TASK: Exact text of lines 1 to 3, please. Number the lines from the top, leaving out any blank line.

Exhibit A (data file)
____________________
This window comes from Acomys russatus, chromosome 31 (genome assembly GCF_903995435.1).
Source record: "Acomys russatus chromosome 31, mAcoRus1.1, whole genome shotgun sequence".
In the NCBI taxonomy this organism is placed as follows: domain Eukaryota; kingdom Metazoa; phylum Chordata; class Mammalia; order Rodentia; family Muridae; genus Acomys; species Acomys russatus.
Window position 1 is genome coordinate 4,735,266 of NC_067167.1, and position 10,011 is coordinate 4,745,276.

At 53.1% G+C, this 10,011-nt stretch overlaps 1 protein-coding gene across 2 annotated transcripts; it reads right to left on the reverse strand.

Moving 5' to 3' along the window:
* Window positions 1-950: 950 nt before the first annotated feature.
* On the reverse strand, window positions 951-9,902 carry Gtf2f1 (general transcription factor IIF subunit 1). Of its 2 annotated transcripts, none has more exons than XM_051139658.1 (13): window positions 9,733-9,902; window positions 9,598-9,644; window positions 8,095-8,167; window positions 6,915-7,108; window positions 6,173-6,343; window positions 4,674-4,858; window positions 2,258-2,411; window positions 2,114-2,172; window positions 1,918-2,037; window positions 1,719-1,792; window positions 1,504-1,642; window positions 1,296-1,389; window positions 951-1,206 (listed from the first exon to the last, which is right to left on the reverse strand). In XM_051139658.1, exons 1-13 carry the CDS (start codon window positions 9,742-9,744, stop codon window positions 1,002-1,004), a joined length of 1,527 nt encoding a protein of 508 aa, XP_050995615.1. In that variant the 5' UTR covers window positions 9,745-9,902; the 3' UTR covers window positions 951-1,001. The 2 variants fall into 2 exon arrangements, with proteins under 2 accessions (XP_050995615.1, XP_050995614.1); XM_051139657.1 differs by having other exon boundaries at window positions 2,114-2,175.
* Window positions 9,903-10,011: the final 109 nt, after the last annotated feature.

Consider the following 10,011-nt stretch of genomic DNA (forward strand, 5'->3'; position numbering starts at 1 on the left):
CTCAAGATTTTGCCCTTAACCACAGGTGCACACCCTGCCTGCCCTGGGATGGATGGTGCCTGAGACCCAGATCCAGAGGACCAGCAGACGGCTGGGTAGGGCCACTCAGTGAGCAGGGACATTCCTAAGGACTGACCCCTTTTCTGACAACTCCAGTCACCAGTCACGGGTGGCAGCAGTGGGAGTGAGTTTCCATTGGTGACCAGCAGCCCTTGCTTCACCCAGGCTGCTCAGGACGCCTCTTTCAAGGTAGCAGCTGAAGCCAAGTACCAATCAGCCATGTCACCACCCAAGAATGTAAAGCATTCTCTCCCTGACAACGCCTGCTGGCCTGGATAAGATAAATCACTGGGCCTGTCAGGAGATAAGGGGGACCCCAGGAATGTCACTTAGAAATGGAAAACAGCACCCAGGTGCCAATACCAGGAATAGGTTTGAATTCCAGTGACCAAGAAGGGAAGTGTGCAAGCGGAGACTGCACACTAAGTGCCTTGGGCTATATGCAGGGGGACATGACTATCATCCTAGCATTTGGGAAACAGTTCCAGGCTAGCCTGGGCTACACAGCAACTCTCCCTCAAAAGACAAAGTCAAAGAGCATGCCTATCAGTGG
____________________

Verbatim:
This window comes from Acomys russatus, chromosome 31 (genome assembly GCF_903995435.1).
Source record: "Acomys russatus chromosome 31, mAcoRus1.1, whole genome shotgun sequence".
In the NCBI taxonomy this organism is placed as follows: domain Eukaryota; kingdom Metazoa; phylum Chordata; class Mammalia; order Rodentia; family Muridae; genus Acomys; species Acomys russatus.